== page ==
Changes and opportunities: business and estate planning in the wake of the pandemic

by Bradley Williams

Based upon conversations that I’ve had with my clients who have been in the process of selling their business during these uncertain times, or who are considering selling soon, I’ve laid out 5 scenarios detailing what may have changed due to COVID-19, and how we can prepare for the environment that we now live in.

The world is unclear if we are in a buyer’s market, or still in a seller’s market.  

Since 2010, the buyers of businesses, including competitors, private equity firms, and family offices, have been willing to pay a premium for businesses. That may not have changed, but the world is still not sure. We will still have cheap money, but businesses are more likely to shore up their balance sheet before going out and making any acquisitions. The buyers have not left the market completely, they seem to have asked for a “pause” to better understand this new landscape. At the Beringer Group, we are still currently receiving offers for businesses we represent, but the terms and details are more time dependent and beneficial to the buyer.

A bigger percentage of the total consideration has moved towards self-financing and an “earn out,” with cash taking the hit. This provides more certainty for the buyer and insurance that the acquiring firm continues to produce at negotiated levels.  Private equity will always have to deploy investor capital, therefore deals are going to continue being made– but at what price for the seller is yet to be seen.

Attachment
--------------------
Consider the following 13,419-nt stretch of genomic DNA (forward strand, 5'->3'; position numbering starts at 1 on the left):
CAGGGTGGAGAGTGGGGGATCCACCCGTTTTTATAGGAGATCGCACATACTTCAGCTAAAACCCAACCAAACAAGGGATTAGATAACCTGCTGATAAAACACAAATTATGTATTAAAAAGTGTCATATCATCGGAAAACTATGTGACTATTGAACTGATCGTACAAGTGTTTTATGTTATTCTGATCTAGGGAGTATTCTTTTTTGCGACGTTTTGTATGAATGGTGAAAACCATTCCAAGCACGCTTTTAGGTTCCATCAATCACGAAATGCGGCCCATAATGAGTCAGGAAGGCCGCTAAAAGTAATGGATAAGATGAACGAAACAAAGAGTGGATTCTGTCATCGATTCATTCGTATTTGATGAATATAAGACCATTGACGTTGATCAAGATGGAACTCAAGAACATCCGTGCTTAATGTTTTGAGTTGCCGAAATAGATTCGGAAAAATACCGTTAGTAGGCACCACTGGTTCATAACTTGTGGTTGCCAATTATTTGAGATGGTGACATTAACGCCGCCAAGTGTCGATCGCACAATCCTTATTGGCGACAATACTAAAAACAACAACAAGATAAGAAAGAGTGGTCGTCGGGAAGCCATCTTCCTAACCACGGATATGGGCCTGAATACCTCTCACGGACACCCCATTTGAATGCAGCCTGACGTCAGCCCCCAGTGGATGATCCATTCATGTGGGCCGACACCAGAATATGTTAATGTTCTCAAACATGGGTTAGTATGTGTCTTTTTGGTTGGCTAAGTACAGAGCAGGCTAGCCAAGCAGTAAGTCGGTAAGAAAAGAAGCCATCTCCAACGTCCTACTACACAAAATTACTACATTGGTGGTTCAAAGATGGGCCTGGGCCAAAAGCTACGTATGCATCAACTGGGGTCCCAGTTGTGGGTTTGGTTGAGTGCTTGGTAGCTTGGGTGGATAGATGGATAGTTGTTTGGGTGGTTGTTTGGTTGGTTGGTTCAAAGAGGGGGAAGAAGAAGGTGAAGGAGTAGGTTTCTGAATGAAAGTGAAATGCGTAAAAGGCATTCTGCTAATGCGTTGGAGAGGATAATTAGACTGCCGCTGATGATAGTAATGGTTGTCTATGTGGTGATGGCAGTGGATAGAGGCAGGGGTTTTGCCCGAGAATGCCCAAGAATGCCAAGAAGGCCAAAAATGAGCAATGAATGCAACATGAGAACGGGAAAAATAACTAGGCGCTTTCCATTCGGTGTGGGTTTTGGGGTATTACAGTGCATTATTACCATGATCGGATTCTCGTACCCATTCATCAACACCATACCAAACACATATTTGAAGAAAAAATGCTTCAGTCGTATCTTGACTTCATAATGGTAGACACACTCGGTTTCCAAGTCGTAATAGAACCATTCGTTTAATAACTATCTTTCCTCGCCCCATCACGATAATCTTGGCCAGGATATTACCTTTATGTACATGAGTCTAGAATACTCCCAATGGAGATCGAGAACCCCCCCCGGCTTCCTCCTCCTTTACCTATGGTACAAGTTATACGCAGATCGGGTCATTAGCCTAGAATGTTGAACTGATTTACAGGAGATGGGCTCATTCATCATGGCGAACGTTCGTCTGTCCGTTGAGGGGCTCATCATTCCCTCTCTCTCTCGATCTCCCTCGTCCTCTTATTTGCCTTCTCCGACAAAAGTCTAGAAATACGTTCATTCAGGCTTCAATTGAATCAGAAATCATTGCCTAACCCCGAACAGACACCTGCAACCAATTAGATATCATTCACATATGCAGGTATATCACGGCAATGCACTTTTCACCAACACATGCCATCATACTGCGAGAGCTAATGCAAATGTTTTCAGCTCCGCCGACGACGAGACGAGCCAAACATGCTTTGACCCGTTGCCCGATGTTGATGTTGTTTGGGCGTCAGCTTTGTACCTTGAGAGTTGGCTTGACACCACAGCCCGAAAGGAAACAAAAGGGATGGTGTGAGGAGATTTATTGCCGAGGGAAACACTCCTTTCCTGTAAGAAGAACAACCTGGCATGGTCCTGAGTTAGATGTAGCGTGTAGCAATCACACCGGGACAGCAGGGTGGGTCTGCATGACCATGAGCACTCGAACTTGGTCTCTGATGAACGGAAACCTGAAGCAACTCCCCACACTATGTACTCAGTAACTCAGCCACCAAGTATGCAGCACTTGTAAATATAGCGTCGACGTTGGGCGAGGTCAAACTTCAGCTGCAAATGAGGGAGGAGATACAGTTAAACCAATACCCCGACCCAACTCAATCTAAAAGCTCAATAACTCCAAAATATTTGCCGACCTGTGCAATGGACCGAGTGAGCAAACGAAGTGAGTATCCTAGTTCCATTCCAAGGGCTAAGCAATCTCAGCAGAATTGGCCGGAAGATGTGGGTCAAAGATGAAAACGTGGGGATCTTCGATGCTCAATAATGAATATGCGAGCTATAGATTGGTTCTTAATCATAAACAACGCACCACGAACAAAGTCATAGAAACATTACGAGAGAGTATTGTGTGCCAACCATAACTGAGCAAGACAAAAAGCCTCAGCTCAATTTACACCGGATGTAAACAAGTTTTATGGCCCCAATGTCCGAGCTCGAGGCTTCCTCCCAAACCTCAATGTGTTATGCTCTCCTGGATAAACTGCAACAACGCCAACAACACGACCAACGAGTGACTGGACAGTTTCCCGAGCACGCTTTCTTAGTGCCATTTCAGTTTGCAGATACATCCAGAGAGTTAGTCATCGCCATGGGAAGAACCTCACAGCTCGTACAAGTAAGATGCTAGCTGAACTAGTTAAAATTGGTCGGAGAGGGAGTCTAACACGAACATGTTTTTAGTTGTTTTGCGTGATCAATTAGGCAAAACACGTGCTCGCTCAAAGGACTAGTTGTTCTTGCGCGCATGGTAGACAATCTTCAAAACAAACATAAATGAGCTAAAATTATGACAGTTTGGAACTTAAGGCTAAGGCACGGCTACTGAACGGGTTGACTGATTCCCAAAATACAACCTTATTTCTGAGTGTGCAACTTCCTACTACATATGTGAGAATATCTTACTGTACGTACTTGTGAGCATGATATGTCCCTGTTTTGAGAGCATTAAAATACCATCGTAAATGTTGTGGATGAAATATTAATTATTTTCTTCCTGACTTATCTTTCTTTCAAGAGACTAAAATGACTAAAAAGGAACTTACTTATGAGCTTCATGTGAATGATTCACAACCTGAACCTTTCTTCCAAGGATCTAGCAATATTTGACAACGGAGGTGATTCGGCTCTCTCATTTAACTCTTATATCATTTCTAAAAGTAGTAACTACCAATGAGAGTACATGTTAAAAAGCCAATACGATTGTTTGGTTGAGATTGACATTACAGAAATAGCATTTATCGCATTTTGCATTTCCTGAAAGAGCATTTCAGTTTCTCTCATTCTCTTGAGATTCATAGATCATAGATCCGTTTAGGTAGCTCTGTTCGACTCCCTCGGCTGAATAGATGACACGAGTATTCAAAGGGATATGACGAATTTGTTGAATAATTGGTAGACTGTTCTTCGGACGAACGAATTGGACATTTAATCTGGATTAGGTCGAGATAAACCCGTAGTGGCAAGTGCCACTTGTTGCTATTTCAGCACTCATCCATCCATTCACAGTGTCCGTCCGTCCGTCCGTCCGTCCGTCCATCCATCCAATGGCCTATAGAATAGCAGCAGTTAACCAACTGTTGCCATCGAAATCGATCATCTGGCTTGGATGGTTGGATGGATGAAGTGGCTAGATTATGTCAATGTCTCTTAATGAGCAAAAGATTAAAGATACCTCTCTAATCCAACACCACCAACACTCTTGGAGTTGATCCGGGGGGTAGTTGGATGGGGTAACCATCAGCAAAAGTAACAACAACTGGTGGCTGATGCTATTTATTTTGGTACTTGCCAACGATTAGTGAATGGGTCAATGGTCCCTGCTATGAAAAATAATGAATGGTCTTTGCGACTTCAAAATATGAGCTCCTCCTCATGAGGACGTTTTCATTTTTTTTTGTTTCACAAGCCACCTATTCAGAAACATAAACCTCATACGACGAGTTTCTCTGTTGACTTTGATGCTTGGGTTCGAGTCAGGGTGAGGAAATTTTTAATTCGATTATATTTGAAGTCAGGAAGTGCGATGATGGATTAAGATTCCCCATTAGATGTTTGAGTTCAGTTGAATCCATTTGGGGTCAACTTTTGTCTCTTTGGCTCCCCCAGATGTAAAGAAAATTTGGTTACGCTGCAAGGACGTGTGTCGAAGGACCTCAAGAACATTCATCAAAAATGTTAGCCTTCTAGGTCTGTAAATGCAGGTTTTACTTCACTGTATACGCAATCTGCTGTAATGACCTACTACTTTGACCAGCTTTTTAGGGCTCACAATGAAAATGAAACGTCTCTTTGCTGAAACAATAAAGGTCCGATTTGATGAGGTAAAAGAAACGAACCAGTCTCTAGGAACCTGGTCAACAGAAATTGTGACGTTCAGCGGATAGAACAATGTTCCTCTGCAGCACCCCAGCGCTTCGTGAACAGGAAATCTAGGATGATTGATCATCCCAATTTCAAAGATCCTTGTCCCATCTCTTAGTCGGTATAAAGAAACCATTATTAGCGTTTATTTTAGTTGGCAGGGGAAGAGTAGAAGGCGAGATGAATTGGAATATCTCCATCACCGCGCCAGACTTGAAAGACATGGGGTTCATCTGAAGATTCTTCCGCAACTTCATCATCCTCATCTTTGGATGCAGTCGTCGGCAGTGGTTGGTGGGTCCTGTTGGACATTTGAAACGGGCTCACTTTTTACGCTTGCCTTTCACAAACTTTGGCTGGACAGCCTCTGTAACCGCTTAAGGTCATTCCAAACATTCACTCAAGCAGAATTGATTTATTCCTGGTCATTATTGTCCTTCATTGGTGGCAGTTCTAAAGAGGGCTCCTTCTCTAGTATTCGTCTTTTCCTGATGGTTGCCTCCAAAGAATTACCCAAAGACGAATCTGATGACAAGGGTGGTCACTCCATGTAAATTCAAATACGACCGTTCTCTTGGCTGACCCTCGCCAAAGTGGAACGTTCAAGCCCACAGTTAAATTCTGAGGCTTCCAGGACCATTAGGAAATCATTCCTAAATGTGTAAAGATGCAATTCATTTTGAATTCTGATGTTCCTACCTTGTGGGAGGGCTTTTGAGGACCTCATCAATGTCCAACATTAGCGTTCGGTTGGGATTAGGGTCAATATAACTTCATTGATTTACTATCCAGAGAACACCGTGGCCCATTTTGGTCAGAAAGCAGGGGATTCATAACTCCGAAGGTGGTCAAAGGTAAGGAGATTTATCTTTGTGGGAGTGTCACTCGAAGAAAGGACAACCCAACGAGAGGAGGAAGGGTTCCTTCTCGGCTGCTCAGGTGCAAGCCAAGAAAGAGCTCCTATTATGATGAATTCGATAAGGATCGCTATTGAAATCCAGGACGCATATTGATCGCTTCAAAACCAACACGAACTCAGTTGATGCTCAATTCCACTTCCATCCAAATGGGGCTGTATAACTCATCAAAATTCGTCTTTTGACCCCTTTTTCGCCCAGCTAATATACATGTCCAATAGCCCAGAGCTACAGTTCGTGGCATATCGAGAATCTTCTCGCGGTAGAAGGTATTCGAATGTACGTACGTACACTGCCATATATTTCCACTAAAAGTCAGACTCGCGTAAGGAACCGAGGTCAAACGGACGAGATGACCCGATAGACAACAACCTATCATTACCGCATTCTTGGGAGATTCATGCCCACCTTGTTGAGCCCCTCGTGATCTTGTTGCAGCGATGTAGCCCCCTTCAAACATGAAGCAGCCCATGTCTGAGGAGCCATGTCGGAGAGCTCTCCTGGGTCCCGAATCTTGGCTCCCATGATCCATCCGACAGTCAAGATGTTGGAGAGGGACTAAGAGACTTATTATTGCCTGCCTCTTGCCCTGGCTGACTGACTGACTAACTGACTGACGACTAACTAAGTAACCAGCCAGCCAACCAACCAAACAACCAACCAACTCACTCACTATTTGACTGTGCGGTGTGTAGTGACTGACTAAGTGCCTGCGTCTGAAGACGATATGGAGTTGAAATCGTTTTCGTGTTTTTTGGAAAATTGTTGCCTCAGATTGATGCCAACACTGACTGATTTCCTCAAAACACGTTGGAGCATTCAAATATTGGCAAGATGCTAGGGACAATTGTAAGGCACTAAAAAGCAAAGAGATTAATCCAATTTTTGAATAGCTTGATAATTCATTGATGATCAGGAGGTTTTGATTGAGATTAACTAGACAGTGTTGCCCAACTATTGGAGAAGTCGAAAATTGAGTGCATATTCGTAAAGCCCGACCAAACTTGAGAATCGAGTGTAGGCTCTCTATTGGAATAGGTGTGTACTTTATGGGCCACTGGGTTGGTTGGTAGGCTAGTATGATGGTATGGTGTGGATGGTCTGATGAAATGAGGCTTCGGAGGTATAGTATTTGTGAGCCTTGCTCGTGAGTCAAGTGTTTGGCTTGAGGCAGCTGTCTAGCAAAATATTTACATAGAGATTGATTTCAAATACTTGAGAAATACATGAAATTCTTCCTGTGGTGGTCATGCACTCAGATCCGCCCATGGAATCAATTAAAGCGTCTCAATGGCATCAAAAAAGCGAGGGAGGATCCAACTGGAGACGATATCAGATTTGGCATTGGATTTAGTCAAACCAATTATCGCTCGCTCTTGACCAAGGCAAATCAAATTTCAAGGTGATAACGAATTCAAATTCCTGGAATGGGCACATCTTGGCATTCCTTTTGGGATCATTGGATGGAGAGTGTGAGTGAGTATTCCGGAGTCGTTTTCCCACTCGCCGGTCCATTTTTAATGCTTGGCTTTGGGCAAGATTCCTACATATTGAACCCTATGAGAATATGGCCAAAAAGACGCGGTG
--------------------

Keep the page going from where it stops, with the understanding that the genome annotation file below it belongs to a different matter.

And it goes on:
In response to the current situation, the banks are going to be more stringent with their lending.  They will ask for higher covenants then they have in the past. The underwriting will be slower and more restrictive. The debt ratios will certainly not be as aggressive as they once were and the bank will ask for more liquidity.

What you can do:We always advise clients that they should to be prepared to sell their business in six months. Business owners should review and update their financial forecasting to show how they will be impacted by COVID-19. In order to differentiate yourself moving forward, a business owner should be able to answer how they responded to COVID-19, and how they would prepare for a similar pandemic in the future.

The due diligence process will certainly change moving forward.  

Once a buyer and seller have agreed to the price and certain terms and agreements, the due diligence process starts. This includes a deep dive into your financials, employees, computer systems and technologies, hard and soft assets, etc. In the future, due diligence will include pandemic based continuity planning such as: